I’ve always thought that Antarctica will be the most physically difficult expedition of all our 7 10DL expeditions. Until now I never had a structured way of thinking about how to measure “difficulty”. From a energy expenditure perspective, Antarctica will be the hardest. Here’s how I performed my calculations.
1. The first step is to breakdown the activities of 10DL. The 10 Degrees Latitude is an expedition series that consists of 5 sports. Those being:
Open water swimming
Kite assisted skiing cross country
Hiking cross country
2. The second step is to assume that calorie count is a proxy for “effort”. It’s possible to make a caloric estimate for each expedition assuming the athlete is 190 pounds and that each activity consumes a predictable amount of calories per hour at high exertion. Using this method we can figure out which of the 10DL expeditions is “hardest”, by virtue of the caloric expenditure required to complete it. The source for the calorie count information is here.
3. The third and last step is to type all this into Excel. The results show that the caloric expenditure ranges from the lowest of 57,500 calories in 10DL Australia to 138,000 calories in 10DL Antarctica. It’s not surprising that Antarctica is one of the hardest, and that calorie estimate doesn’t even take into the account the cold temperature, which will consume even more calories as our bodies try to keep warm. Below is the model I used.
The mental side of the “difficulty” equation is much more difficult to measure. I don’t have a measure for that.
In mountain climbing the unsung heroes are the sherpas/porters. In open water swimming the unsung heroes are the pilot boats.
Typically I’m a swimmer, and pilot boats protect me. Today I had the opportunity to switch roles. I piloted a swim with 25 swimmers. There were 5 other pilot boats including me.
Role of the pilot boat during an open water swim:
Protect swimmer from boaters and wildlife
Guide the swim path
Feed and motivate the swimmer during swims lasting more than 1 hour
What I learned. First of all I learned what a pilot boat does (see above). I also learned what a powerful affect the tidal current has on a swimmer. From the vantage point of our pilot boat Reuben and I saw several swimmers get swept by a swift tidal current. The current was faster than they were and caused them to literally swim in place. A good pilot can help a swimmers navigate currents and win the race!
Pilots from the Dolphin Club use plastic kayaks, motorized zodiacs, fiberglass paddle boards, and wooden Whitehall rowboats. The Whitehall rowboats at the Dolphin Club are pretty awesome, and most of over 100 years old. During the swim walkie-talkies are used to coordinate maneuvers. Two or more pilot boats lead the front swimmer and sweep the rear swimmer. Other pilot boats serve as course markers and guide points for the swimmers along the course.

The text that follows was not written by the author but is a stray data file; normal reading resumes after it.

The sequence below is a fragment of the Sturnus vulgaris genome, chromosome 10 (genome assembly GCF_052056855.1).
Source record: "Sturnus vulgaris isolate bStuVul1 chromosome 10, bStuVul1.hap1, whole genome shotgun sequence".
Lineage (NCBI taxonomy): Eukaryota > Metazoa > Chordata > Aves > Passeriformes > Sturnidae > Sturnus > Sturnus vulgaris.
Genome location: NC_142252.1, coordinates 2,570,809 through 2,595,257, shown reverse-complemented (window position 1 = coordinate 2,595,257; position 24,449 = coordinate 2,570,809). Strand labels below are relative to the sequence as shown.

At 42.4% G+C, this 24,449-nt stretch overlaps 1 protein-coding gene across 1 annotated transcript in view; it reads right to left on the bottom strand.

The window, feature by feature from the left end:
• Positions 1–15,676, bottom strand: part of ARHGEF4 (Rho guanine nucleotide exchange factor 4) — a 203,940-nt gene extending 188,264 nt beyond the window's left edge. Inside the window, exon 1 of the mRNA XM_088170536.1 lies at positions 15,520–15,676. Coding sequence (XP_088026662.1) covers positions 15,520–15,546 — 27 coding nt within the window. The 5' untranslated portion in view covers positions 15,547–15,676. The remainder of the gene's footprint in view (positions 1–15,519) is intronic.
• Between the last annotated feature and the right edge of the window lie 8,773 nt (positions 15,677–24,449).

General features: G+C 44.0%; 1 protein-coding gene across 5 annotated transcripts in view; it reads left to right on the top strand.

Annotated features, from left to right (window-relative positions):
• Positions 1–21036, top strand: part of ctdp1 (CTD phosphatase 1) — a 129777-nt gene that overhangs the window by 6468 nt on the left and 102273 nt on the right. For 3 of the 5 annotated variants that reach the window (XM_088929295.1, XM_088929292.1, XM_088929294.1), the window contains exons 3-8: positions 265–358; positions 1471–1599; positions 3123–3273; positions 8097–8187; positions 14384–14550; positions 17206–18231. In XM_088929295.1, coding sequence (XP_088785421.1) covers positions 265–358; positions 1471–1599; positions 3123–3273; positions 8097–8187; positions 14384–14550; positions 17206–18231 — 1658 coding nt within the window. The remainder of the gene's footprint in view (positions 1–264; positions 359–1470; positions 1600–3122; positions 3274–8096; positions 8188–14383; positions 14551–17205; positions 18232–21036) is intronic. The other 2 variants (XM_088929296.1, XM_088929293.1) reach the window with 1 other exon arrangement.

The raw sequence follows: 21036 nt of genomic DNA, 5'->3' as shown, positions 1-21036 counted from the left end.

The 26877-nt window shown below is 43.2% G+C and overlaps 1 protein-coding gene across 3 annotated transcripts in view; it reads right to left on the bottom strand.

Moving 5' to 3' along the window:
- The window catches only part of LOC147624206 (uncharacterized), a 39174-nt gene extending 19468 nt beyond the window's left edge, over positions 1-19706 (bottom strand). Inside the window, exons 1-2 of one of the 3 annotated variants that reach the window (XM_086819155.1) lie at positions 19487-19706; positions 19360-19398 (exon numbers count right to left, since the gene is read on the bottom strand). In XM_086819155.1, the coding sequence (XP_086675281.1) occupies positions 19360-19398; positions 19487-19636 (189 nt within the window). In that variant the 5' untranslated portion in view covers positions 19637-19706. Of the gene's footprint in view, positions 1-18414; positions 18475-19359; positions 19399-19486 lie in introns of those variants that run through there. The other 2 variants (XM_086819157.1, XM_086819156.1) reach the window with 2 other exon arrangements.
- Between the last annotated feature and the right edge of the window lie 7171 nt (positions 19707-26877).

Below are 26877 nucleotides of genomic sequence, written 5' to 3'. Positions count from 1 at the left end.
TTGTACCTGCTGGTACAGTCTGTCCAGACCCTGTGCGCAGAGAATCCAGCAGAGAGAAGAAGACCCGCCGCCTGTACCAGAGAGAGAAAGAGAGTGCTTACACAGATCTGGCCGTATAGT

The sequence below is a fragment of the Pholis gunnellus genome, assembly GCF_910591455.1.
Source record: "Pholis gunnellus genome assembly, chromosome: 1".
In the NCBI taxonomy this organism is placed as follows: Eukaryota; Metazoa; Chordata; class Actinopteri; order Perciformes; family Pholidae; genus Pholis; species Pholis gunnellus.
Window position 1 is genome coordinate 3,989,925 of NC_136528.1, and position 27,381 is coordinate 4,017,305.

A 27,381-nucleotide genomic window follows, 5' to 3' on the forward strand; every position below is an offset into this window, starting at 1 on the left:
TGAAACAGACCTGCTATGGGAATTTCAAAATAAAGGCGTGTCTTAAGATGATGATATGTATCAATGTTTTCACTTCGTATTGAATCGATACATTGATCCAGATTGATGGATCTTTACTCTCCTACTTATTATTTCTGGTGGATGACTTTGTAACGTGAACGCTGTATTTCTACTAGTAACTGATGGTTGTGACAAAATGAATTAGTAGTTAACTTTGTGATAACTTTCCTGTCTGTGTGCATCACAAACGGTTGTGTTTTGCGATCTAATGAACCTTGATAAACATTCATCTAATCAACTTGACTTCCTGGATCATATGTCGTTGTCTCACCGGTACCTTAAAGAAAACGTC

In terms of nutrition… We each fed once every 30 minutes in the water on GU Roctane and GU20 using the Gu-Bot bottle. The bottle held 2 GU packets in a separate chamber from the warmed GU hydration. We ate 2 packets and 12 ounces of warm water during each feeding.
Seas were pretty rough at times
Our pilot on channel day was David Whyte. Seriously folks, he’s the best in the business and has piloted over 350 successful channel swims. 350!!! His support was phenomenal. His thoughts we only on the swimmers — and his hand-picked crew helped our crew huge. His boat is one of the largest in the fleet. I remember late during the swim when he turned around and shouted encouragement to me in the water at the top of his lungs, flinging his arms in celebration. He was wonderful. It’s a pity he’s retiring this year — but we hear he’s trained an awesome successor in Chris Osmond.
Check out these videos and photographs:
A shout-out to Skyline Goggles, especially our friend Rick Runckel, President. Neal used the Predator goggles (pictured) during his crossing. These goggles are built for open water swimming — they have a huge viewing angle and don’t hurt eye sockets during swims, whether those swims are 1 hour or 14 hours.
Sorry for the radio/blog silence. I was driving cross-country in my Jeep & Trailer. What a gorgeous drive!
I moved from Philadelphia to San Francisco. I’m new here, and one of the big parts of moving for me is finding a new place to workout. I know about the Dolphin Swim Club in San Francisco, so I went there to check on their latest activities. While I was at the Dolphin Club I heard about two upcoming open water swims.
Both swims are open water swims. Both are relatively short (1-2 miles). And I’ll be doing both with my friend Paul who works at Facebook. I’m super stoked about both! It will be a fun way for us to mix-up workouts, and a good way for me to get in the race mindset prior to the English Channel, which is coming up SOON!
The water temp in the English Channel has begun to rise above 50F. This is the natural spring-time tendency of the channel and it’s great news for us swimmers. NOAA shows us water temps, conditions and neat little graphs that I wish had a longer time-scale.
Wind Direction (WDIR):
SSW ( 210 deg true )
Wind Speed (WSPD):
Wave Height (WVHT):
Air Temperature (ATMP):
Water Temperature (WTMP):
Wind Chill (CHILL):
[UPDATE] Another online service provides a color map of sea temperatures.
Special thanks for Mark Robson (fellow blogger and Channel aspirant) for clueing us in on the NOAA website and the color map.